Osborne, Gaebler, and Plastrik exhibit the same tendency as Gulick. They provide conflicting advice without providing clear guidance as to when to choose which alternative. While others have asserted this conflict (Goodsell 1992; Nathan 1995), they have generally discussed conflicts at a rather high level of abstraction. For example, Goodsell says that Osborne and Gaebler are both for and against leadership. While such ambiguity is distracting, it is not fundamental in the way of providing useful advice. However, as discussed below, the inconsistency in this literature is also found at a much more concrete level. For example, they recommend that governments use competition to achieve certain goals and object to reducing duplication, yet elsewhere they condemn duplication. For each of the five topics discussed in this section--competition, privatization, decentralization, innovation, and empowerment--Osborne and his coauthors provide specific advice that contradicts, or, at minimum, is intensely difficult to reconcile with, other advice they provide. This sort of ambiguity renders their advice fundamentally inapplicable. Considering the contradictory nature of this advice, it should not be surprising that reinvention may be no more than "repackaging" of existing programs (Gianakis and Davis III 1998). There is "widespread disagreement" about reinvention objectives (Thompson and Jones 1995), or as Samantha Durst and Charldean Newell (1999) say, "We view this long list of possible actions as indicative of just how amorphous the concept of reinvention has become." Five of these inconsistencies(2) are shown in Table 1.
Table 1 Five Inconsistencies in Reinventing Government and Banishing Bureaucracy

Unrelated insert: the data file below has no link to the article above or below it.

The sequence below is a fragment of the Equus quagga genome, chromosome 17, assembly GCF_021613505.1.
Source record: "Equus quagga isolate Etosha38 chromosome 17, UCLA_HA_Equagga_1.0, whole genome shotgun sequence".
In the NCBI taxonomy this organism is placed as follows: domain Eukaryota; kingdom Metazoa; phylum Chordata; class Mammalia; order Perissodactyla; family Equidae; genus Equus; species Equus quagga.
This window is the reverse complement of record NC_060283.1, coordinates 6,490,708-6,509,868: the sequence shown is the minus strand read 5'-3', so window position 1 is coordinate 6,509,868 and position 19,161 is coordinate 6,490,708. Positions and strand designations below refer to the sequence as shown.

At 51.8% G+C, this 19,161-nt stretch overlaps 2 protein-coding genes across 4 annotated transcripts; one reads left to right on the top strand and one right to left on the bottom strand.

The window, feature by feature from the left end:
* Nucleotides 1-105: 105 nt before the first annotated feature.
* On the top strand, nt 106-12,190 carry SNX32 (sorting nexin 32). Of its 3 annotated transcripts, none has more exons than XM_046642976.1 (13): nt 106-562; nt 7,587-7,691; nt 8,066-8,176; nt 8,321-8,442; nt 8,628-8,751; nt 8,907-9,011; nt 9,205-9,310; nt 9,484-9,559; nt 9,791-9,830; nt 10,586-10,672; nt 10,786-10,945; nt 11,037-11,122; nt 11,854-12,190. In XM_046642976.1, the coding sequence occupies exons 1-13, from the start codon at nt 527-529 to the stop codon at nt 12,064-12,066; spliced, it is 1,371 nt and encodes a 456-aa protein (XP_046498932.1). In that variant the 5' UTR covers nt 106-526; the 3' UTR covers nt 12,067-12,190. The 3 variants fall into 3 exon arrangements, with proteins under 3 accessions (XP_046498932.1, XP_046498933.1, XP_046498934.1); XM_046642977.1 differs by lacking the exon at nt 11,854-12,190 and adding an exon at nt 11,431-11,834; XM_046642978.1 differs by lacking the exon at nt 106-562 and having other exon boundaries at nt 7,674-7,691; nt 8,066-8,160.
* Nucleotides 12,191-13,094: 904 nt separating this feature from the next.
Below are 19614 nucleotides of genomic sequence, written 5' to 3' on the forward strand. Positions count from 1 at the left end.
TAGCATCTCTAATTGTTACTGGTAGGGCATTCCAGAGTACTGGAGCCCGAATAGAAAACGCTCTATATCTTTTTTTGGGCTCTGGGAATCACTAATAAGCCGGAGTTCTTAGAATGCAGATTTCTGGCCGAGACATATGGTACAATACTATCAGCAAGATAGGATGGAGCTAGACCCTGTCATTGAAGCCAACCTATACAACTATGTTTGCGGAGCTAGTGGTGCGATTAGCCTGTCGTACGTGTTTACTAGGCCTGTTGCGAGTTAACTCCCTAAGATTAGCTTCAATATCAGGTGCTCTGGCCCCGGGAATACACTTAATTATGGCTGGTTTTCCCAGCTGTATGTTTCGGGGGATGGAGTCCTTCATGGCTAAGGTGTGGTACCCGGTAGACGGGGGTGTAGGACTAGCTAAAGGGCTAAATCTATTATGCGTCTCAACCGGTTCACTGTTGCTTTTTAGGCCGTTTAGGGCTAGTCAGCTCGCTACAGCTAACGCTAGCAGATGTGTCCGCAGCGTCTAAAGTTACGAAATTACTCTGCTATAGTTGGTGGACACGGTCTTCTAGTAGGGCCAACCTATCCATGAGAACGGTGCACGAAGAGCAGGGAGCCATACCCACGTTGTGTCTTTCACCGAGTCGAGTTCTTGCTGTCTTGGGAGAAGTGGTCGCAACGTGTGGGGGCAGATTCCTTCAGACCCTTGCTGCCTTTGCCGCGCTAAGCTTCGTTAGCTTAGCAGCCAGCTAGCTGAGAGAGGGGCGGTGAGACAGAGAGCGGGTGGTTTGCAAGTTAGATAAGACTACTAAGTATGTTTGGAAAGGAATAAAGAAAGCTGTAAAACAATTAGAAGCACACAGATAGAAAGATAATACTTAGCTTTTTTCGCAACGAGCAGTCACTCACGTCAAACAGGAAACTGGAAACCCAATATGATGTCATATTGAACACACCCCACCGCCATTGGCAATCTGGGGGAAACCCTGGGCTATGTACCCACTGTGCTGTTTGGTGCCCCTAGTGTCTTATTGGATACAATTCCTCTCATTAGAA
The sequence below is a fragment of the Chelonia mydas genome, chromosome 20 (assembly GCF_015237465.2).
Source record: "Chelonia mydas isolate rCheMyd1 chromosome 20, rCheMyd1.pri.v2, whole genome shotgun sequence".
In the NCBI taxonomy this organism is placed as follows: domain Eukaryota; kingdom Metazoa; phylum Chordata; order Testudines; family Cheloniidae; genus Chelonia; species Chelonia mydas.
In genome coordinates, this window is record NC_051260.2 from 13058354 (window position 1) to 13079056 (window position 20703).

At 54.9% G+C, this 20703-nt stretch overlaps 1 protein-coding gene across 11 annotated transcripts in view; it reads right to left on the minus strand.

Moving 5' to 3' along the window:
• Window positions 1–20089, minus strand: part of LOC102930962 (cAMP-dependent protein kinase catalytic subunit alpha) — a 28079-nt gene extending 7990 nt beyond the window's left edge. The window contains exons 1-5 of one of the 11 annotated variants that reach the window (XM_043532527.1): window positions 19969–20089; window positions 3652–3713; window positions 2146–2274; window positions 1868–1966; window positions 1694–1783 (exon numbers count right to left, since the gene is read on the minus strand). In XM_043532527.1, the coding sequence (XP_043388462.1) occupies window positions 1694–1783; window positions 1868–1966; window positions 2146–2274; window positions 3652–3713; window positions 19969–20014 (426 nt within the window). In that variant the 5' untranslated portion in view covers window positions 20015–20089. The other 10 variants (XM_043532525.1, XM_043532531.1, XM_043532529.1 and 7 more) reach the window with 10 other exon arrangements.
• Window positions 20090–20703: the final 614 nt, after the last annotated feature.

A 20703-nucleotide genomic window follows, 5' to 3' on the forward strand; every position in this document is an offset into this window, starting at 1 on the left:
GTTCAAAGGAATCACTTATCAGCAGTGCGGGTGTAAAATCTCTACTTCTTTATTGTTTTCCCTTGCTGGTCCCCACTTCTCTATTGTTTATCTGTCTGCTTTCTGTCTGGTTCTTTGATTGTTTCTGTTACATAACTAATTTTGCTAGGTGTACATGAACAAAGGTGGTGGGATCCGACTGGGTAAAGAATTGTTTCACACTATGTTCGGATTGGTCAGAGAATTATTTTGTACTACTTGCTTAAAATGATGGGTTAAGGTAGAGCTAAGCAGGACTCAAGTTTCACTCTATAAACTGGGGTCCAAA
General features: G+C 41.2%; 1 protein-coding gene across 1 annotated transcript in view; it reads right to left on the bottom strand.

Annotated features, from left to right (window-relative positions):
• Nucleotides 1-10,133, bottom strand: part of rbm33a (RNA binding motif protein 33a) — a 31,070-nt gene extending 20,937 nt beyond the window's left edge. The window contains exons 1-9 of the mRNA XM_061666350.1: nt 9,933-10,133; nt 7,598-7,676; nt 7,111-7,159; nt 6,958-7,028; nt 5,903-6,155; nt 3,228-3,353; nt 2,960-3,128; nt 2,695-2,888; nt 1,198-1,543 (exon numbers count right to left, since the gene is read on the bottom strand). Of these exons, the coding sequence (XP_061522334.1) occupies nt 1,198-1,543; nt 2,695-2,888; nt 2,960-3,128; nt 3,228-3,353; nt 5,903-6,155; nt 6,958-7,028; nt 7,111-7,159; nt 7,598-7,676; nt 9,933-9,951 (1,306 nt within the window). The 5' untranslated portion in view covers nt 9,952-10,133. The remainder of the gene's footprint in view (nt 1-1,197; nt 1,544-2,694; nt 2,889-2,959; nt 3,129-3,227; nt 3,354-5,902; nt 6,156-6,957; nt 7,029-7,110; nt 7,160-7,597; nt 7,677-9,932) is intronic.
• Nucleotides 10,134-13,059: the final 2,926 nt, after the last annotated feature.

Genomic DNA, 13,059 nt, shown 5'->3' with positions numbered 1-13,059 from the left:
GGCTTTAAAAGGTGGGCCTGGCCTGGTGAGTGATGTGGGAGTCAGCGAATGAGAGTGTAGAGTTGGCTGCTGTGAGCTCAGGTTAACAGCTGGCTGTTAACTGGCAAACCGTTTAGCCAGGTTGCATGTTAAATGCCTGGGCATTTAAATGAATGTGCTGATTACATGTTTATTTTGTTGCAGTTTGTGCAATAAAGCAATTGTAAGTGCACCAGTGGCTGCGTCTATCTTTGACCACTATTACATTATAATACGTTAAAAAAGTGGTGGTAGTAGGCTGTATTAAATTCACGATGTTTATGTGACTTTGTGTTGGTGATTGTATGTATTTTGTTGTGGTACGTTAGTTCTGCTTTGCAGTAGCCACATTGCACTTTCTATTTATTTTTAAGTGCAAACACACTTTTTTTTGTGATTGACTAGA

Domain of Recommendation Competition Use competition to drive down costs and drive up quality Privatization Prefer the private sector Decentralization Shift authority to front line workers Innovation Value workers, tolerate and even favor failure as a sign of innovation Empowerment Share real power with workers Domain of Contrary recommendations Competition * Eliminate fragmentation Privatization * Make a profit. * Take an investment perspective. * Acquire businesses to meet policy goals. Decentralization * Rationalize government through analytic decision techniques. * Use raw political power. * Regionalize. * Devolve power to the public. Innovation * Pay only for results. * Create "real consequences" for failure. * Suppress "resistance." Empowerment * Use rational decision making techniques. * Establish real consequences for failure. * Shift power to communities. * Uncouple steering and rowing.
Osborne and Gaebler advocate the development of competitive government (RG 76 ff., 286-7, 307 ff.). They not only recommend competition between private sector service providers, but also between private and public sector providers (RG 76) and within government itself (RG 79), and they explicitly reject the view that "competition within government [is] `waste and duplication'" (RG 79). Osborne and Plastrik offer similar views (BB 31-2, 40, 118, 120-56, 170-84, 189-92, 307-9, 347-8). Competition allegedly improves government the same way it improves the private sector: by increasing the risk of failure for unsatisfactory work, such as work that is less efficient or effective than that supplied by others. Much of the focus, however, is on cost, "Where public and private providers have competed head-to-head ... savings are averaging 21 percent" (BB 31-2). This view is the corollary to Niskanen's familiar assertion that governments or their subordinate units will act as monopolies and aggrandize benefits to their superior officers (Niskanen 1971). Although empirical evidence is inconclusive (Blais and Dion 1991), this is a relatively orthodox and unsurprising claim.